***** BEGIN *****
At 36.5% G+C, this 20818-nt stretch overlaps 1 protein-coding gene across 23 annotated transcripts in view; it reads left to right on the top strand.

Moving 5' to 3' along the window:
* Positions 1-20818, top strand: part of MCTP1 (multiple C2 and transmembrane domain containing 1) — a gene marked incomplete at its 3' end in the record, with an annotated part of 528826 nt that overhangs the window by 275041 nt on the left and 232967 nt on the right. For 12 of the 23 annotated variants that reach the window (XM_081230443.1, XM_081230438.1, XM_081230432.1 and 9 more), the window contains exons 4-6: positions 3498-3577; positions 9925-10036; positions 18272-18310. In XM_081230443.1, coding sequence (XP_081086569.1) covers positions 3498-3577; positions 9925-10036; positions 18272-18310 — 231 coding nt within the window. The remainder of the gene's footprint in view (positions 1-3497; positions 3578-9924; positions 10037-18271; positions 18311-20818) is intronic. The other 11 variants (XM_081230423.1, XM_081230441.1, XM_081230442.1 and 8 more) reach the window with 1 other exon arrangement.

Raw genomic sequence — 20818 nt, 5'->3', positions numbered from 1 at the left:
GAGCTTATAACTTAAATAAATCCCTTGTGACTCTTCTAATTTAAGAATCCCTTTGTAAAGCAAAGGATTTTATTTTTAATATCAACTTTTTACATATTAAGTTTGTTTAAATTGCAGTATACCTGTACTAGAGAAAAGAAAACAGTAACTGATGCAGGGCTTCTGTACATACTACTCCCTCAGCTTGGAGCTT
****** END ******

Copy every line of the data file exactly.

At 36.5% G+C, this 20818-nt stretch overlaps 1 protein-coding gene across 23 annotated transcripts in view; it reads left to right on the top strand.

Moving 5' to 3' along the window:
* Positions 1-20818, top strand: part of MCTP1 (multiple C2 and transmembrane domain containing 1) — a gene marked incomplete at its 3' end in the record, with an annotated part of 528826 nt that overhangs the window by 275041 nt on the left and 232967 nt on the right. For 12 of the 23 annotated variants that reach the window (XM_081230443.1, XM_081230438.1, XM_081230432.1 and 9 more), the window contains exons 4-6: positions 3498-3577; positions 9925-10036; positions 18272-18310. In XM_081230443.1, coding sequence (XP_081086569.1) covers positions 3498-3577; positions 9925-10036; positions 18272-18310 — 231 coding nt within the window. The remainder of the gene's footprint in view (positions 1-3497; positions 3578-9924; positions 10037-18271; positions 18311-20818) is intronic. The other 11 variants (XM_081230423.1, XM_081230441.1, XM_081230442.1 and 8 more) reach the window with 1 other exon arrangement.

Raw genomic sequence — 20818 nt, 5'->3', positions numbered from 1 at the left:
GAGCTTATAACTTAAATAAATCCCTTGTGACTCTTCTAATTTAAGAATCCCTTTGTAAAGCAAAGGATTTTATTTTTAATATCAACTTTTTACATATTAAGTTTGTTTAAATTGCAGTATACCTGTACTAGAGAAAAGAAAACAGTAACTGATGCAGGGCTTCTGTACATACTACTCCCTCAGCTTGGAGCTT